Nothing brings the British together like the universal frustration of Christmas Eve train delays due to bad weather – and prosecco. I know because 10 years ago I was facing spending Christmas Day somewhere between Reading and Castle Cary.
The Christmas train home to Cornwall is always an adventure. There’s the mass charge to secure a seat as soon as the platform number appears on the departure screen at London Paddington. After all there is nothing worse than paying £60 to perch on your suitcase next to the toilet for four hours. Then the awkward manoeuvring of luggage to ensure your bag of presents makes it intact, followed by the sweet, sweet reward of cracking into the M&S train picnic before the 18:03 has even bid farewell to west London.
That year things started well, but as the hours ticked by we realised we’d be lucky to make it to Cornwall before Santa and his sleigh. Bad weather meant every rail passenger’s nightmare: fallen trees and flooding on the line.
But, after the collective calls to family and friends to vent our frustrations and tell them to stay put until we had more information, our own little Christmas miracle occurred. We took off our headphones, put down our phones and started to chat – offering up half-eaten boxes of mince pies, glasses of prosecco and tales of Christmas party revelry to pass the time.
That night two things happened: I made three new Facebook friends who I still exchange birthday wishes with a decade on. One was the woman I was seated next to who had upped the ante on the train picnic front with a tapas selection. Very exotic circa 2009. The others? Two men who had been forced to sit in the aisle because they’d lost out in the Paddington train charge. But were smart enough to pack plenty of fizz for the journey.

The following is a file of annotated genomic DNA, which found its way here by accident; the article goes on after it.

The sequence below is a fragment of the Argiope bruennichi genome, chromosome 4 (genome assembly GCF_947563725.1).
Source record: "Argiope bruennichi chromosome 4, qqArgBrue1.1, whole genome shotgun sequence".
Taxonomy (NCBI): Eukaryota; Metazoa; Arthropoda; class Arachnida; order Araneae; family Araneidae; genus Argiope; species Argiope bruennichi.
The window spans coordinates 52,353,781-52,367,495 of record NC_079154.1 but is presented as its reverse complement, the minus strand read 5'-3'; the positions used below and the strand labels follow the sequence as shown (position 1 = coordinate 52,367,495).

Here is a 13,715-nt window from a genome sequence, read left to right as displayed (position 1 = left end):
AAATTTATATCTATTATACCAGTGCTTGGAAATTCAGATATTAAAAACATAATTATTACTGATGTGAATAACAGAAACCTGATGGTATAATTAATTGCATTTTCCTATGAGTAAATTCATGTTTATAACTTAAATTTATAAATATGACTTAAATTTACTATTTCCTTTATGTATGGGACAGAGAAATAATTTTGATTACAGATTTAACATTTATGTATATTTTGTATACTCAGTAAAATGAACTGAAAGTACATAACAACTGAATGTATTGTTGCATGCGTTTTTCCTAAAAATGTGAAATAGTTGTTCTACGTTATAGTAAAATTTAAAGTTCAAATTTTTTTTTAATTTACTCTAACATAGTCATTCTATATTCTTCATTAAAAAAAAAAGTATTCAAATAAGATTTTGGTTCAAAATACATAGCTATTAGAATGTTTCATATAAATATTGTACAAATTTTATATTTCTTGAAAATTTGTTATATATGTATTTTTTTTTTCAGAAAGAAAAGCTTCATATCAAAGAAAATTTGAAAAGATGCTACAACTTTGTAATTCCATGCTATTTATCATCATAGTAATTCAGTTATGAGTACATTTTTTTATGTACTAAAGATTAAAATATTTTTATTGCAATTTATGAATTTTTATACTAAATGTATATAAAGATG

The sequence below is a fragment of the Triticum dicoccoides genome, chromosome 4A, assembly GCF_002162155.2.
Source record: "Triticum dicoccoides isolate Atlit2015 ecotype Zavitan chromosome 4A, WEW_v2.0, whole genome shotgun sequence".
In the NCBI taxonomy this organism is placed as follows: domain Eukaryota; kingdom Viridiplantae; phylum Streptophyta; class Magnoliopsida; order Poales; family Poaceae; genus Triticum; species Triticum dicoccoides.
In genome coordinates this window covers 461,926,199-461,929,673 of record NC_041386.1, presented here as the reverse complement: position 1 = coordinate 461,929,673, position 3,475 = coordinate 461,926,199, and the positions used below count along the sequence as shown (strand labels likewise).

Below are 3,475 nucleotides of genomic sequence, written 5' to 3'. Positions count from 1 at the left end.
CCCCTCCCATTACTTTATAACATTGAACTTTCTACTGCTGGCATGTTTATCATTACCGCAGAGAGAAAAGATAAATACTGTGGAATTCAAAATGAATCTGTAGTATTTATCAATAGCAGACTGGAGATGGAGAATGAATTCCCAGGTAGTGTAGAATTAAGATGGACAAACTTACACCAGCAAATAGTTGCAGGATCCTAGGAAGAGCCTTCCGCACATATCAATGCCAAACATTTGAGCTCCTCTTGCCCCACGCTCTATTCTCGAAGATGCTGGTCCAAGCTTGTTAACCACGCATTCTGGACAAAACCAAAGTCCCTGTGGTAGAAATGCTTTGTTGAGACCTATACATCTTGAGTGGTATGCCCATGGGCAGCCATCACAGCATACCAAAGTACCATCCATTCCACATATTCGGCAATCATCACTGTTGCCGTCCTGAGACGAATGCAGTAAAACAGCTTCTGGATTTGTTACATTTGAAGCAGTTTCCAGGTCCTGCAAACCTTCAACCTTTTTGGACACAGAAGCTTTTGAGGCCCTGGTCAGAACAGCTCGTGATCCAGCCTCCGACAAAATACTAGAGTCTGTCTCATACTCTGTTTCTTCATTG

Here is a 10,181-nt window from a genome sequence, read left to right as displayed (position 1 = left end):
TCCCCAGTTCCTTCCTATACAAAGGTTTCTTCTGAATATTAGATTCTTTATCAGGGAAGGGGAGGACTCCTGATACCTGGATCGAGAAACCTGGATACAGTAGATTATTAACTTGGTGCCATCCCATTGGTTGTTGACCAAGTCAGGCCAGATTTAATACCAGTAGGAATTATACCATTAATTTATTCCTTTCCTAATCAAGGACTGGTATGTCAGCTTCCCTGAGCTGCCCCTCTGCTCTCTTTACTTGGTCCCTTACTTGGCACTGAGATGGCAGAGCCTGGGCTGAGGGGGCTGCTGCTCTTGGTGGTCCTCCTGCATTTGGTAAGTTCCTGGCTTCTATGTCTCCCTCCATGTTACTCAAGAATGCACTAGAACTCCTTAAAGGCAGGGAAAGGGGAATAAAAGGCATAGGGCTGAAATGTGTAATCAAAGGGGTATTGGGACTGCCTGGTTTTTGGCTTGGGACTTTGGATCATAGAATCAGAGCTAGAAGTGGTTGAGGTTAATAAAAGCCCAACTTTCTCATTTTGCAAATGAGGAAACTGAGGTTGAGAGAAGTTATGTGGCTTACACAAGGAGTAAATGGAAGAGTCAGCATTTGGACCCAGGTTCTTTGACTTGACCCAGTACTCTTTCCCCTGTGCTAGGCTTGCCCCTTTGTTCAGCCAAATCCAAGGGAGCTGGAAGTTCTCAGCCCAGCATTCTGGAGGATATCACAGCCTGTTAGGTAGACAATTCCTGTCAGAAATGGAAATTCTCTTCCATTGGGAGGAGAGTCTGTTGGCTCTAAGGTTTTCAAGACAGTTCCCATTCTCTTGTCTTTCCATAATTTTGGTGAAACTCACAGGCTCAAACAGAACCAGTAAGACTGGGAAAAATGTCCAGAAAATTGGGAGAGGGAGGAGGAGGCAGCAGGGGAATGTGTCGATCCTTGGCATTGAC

Over the course of the next few hours we found we had much more in common than spending Christmas Eve stuck on a train: mutual friends, a love of Padrón peppers and the shared experience of leaving Cornwall aged 18 to pursue our dreams in London. We quickly added each other on Facebook and promised to meet up on the return journey.
While that pledge didn’t materialise, and our lives went in different directions, we’re still in touch from afar. Two moved back to Cornwall and settled down, while the other one stayed in London like me. We may well bump into each other again on the 18:03 train this Christmas Eve.
Oh, and the second thing that happened that night? I swore off Prosecco forever more having developed double-vision by the time I made it to Truro. That was much more short-lived than our Facebook friendship, lasting only until my mum poured the buck’s fizz a few hours later.
Images: Getty, Unsplash.